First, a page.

a) on issuing a VAT invoice, suppliers will enter the invoice into their accounts, and record the VAT on the full price. If offering a PPD suppliers must show the rate of the discount offered on their invoice (Regulation 14 of the VAT Regulations 1995 (SI 1995/2518)).

b) the supplier will not know if the discount has been taken-up until they are paid in accordance with the terms of the PPD offer, or the time limit for the PPD expires.

c) the supplier will need to decide, before they issue an invoice, which of the processes below they will adopt to adjust their accounts in order to record a reduction in consideration if a discount is taken-up.

d) when adjustments take place in a VAT accounting period subsequent to the period in which the supply took place the method of adjustment needs to comply with Regulation 38 of the VAT Regulations 1995 (SI 1995/2518).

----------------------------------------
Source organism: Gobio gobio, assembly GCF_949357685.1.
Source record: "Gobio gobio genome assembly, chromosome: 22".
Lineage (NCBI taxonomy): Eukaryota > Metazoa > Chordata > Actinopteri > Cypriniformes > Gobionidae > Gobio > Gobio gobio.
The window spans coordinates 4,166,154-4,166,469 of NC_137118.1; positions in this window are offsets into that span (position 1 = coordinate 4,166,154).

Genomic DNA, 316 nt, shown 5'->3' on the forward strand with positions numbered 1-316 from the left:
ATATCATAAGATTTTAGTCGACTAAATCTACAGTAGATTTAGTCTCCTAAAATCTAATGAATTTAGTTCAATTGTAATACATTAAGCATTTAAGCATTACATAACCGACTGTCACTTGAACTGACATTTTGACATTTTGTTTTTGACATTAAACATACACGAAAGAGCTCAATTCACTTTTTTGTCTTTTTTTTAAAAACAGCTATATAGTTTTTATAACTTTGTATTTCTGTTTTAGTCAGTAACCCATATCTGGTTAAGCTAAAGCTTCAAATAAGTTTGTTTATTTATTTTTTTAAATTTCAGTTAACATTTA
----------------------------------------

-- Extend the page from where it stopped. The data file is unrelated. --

e) suppliers may issue a credit note to evidence the reduction in consideration. In which case, a copy of the credit note must be retained as proof of that reduction.

f) alternatively, if they do not wish to issue a credit note, the invoice must contain the following information (in addition to the normal invoicing requirements):

  • the terms of the PPD (PPD terms must include, but need not be limited to, the time by which the discounted price must be made).
  • a statement that the customer can only recover as input tax the VAT paid to the supplier.

Additionally, it might be helpful for invoices to show:

  • the discounted price
  • the VAT on the discounted price
  • the total amount due if the PPD is taken up.